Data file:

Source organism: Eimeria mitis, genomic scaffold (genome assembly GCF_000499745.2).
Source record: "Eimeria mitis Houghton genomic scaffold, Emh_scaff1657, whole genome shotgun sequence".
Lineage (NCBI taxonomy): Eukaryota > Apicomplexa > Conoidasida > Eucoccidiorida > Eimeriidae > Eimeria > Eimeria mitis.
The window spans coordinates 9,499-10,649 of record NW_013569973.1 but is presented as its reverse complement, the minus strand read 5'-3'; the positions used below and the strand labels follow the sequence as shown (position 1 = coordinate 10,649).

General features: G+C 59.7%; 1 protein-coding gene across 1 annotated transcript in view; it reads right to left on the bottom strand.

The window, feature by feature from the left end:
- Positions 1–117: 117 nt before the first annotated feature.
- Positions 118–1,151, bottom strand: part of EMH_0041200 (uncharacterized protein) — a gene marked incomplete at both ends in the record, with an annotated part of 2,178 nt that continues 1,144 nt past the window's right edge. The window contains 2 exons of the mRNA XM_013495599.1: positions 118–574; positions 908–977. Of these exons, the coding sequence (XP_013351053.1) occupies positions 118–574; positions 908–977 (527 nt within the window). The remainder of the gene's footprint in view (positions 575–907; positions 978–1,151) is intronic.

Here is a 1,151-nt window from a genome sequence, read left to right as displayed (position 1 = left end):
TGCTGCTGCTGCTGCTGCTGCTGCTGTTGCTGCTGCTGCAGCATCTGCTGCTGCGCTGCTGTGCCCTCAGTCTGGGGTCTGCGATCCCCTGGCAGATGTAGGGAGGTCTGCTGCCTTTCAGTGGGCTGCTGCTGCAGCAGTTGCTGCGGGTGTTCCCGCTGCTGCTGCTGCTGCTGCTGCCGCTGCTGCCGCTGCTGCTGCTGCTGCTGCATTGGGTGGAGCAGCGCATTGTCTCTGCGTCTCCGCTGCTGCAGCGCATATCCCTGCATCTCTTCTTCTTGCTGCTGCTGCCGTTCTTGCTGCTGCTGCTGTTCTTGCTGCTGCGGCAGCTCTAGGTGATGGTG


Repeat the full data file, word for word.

Source organism: Eimeria mitis, genomic scaffold (genome assembly GCF_000499745.2).
Source record: "Eimeria mitis Houghton genomic scaffold, Emh_scaff1657, whole genome shotgun sequence".
Lineage (NCBI taxonomy): Eukaryota > Apicomplexa > Conoidasida > Eucoccidiorida > Eimeriidae > Eimeria > Eimeria mitis.
The window spans coordinates 9,499-10,649 of record NW_013569973.1 but is presented as its reverse complement, the minus strand read 5'-3'; the positions used below and the strand labels follow the sequence as shown (position 1 = coordinate 10,649).

General features: G+C 59.7%; 1 protein-coding gene across 1 annotated transcript in view; it reads right to left on the bottom strand.

The window, feature by feature from the left end:
- Positions 1–117: 117 nt before the first annotated feature.
- Positions 118–1,151, bottom strand: part of EMH_0041200 (uncharacterized protein) — a gene marked incomplete at both ends in the record, with an annotated part of 2,178 nt that continues 1,144 nt past the window's right edge. The window contains 2 exons of the mRNA XM_013495599.1: positions 118–574; positions 908–977. Of these exons, the coding sequence (XP_013351053.1) occupies positions 118–574; positions 908–977 (527 nt within the window). The remainder of the gene's footprint in view (positions 575–907; positions 978–1,151) is intronic.

Here is a 1,151-nt window from a genome sequence, read left to right as displayed (position 1 = left end):
TGCTGCTGCTGCTGCTGCTGCTGCTGTTGCTGCTGCTGCAGCATCTGCTGCTGCGCTGCTGTGCCCTCAGTCTGGGGTCTGCGATCCCCTGGCAGATGTAGGGAGGTCTGCTGCCTTTCAGTGGGCTGCTGCTGCAGCAGTTGCTGCGGGTGTTCCCGCTGCTGCTGCTGCTGCTGCTGCCGCTGCTGCCGCTGCTGCTGCTGCTGCTGCATTGGGTGGAGCAGCGCATTGTCTCTGCGTCTCCGCTGCTGCAGCGCATATCCCTGCATCTCTTCTTCTTGCTGCTGCTGCCGTTCTTGCTGCTGCTGCTGTTCTTGCTGCTGCGGCAGCTCTAGGTGATGGTG